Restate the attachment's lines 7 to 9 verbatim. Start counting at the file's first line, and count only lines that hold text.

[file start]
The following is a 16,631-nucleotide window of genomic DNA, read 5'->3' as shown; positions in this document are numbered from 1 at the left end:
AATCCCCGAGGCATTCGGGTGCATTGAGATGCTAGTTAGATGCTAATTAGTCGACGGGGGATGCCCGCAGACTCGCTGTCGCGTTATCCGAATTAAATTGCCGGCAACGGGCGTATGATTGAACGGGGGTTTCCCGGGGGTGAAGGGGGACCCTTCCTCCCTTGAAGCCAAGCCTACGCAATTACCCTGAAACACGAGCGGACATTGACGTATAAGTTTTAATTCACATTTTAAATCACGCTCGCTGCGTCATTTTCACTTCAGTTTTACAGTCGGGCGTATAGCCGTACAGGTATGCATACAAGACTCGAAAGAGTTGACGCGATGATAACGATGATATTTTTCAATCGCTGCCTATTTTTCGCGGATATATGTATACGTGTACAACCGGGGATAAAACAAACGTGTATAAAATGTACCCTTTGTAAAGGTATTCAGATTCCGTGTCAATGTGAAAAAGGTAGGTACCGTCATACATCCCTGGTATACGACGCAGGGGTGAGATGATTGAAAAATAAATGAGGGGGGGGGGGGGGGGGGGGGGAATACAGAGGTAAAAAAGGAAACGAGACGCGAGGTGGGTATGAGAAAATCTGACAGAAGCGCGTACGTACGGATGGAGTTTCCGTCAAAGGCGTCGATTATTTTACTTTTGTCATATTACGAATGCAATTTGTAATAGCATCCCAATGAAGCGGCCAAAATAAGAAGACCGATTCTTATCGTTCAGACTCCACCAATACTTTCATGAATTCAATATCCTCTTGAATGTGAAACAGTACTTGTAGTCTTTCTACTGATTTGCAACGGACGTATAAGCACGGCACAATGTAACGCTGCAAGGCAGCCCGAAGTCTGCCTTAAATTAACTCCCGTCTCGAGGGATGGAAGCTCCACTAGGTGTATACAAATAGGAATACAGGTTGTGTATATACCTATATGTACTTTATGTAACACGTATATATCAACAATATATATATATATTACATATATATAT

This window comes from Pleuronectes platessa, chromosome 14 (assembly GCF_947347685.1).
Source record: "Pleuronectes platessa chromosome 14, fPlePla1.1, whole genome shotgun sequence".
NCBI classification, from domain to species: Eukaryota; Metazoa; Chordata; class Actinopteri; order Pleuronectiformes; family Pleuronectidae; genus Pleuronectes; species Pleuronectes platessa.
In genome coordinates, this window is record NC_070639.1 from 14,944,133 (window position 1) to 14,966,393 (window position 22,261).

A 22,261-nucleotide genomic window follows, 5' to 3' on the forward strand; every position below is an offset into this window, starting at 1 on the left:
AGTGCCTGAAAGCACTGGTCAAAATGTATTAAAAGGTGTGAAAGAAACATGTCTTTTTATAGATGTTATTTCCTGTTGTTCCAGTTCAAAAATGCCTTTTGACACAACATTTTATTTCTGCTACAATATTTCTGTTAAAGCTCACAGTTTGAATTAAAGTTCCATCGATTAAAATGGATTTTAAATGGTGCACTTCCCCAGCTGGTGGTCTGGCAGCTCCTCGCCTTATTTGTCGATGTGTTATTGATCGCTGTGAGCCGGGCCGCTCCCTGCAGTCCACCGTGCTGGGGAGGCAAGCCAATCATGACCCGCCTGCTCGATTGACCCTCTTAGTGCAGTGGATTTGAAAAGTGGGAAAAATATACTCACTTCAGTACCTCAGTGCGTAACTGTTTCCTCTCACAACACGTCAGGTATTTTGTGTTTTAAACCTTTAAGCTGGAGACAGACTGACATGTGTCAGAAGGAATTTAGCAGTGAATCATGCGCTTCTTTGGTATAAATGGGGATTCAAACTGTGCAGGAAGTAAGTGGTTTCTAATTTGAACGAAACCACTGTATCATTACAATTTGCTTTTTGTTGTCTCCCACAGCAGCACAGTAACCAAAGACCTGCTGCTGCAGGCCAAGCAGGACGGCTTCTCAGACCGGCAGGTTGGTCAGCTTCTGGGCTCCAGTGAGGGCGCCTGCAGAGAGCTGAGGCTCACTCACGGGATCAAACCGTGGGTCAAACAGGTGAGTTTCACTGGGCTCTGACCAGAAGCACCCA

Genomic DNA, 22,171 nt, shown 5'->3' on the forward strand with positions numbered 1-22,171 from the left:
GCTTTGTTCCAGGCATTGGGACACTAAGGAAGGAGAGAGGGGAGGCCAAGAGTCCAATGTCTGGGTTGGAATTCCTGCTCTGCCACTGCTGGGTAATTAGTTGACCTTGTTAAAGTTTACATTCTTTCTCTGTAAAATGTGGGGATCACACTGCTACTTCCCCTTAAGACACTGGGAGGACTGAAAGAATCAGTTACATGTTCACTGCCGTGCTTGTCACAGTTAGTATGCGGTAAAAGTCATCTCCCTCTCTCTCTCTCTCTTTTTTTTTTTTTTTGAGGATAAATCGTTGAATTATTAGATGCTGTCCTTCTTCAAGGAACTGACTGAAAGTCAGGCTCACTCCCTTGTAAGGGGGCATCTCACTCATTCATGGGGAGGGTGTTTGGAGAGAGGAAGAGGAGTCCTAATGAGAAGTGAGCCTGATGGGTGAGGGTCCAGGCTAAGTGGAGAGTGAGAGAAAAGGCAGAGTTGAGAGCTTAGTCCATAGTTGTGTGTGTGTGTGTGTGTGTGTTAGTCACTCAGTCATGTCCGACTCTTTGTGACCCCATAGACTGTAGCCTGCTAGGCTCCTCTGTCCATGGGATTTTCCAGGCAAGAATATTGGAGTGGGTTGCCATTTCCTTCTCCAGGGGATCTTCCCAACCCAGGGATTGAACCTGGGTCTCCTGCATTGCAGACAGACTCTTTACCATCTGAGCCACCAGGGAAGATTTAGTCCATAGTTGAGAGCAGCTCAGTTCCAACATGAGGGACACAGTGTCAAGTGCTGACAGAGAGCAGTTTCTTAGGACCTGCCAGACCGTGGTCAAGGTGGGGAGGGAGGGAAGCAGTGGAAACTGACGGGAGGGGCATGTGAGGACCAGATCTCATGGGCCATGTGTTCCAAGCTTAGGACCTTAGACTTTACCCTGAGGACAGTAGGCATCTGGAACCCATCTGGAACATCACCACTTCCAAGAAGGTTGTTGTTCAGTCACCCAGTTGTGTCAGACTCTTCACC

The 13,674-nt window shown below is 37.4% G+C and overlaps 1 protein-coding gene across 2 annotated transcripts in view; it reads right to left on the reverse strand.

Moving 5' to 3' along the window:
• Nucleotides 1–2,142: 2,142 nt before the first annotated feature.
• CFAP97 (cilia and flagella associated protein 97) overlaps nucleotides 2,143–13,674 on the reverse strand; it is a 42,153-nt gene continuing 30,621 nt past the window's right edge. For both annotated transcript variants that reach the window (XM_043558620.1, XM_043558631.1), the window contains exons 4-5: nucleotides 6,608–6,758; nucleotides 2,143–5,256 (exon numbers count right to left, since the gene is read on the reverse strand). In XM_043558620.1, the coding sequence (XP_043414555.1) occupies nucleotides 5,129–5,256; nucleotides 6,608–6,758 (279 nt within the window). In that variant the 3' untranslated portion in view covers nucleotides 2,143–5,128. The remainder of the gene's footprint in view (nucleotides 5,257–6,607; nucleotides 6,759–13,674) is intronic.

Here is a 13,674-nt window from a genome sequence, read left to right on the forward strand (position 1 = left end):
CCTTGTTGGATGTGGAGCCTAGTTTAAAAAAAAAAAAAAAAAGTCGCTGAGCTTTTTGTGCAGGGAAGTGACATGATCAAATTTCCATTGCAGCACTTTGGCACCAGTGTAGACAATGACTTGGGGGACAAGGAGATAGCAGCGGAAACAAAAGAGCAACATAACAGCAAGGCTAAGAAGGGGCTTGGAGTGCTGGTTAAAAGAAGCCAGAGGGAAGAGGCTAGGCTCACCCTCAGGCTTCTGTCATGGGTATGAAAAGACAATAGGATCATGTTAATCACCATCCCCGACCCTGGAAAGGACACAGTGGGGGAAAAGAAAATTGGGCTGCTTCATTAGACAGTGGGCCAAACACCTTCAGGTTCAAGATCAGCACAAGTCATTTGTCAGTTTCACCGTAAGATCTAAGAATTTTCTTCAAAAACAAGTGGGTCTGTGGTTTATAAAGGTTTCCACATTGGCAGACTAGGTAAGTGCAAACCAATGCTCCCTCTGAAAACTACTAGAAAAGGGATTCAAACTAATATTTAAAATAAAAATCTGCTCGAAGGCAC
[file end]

A 22,261-nucleotide genomic window follows, 5' to 3' on the forward strand; every position below is an offset into this window, starting at 1 on the left:
AGTGCCTGAAAGCACTGGTCAAAATGTATTAAAAGGTGTGAAAGAAACATGTCTTTTTATAGATGTTATTTCCTGTTGTTCCAGTTCAAAAATGCCTTTTGACACAACATTTTATTTCTGCTACAATATTTCTGTTAAAGCTCACAGTTTGAATTAAAGTTCCATCGATTAAAATGGATTTTAAATGGTGCACTTCCCCAGCTGGTGGTCTGGCAGCTCCTCGCCTTATTTGTCGATGTGTTATTGATCGCTGTGAGCCGGGCCGCTCCCTGCAGTCCACCGTGCTGGGGAGGCAAGCCAATCATGACCCGCCTGCTCGATTGACCCTCTTAGTGCAGTGGATTTGAAAAGTGGGAAAAATATACTCACTTCAGTACCTCAGTGCGTAACTGTTTCCTCTCACAACACGTCAGGTATTTTGTGTTTTAAACCTTTAAGCTGGAGACAGACTGACATGTGTCAGAAGGAATTTAGCAGTGAATCATGCGCTTCTTTGGTATAAATGGGGATTCAAACTGTGCAGGAAGTAAGTGGTTTCTAATTTGAACGAAACCACTGTATCATTACAATTTGCTTTTTGTTGTCTCCCACAGCAGCACAGTAACCAAAGACCTGCTGCTGCAGGCCAAGCAGGACGGCTTCTCAGACCGGCAGGTTGGTCAGCTTCTGGGCTCCAGTGAGGGCGCCTGCAGAGAGCTGAGGCTCACTCACGGGATCAAACCGTGGGTCAAACAGGTGAGTTTCACTGGGCTCTGACCAGAAGCACCCA

Genomic DNA, 22,171 nt, shown 5'->3' on the forward strand with positions numbered 1-22,171 from the left: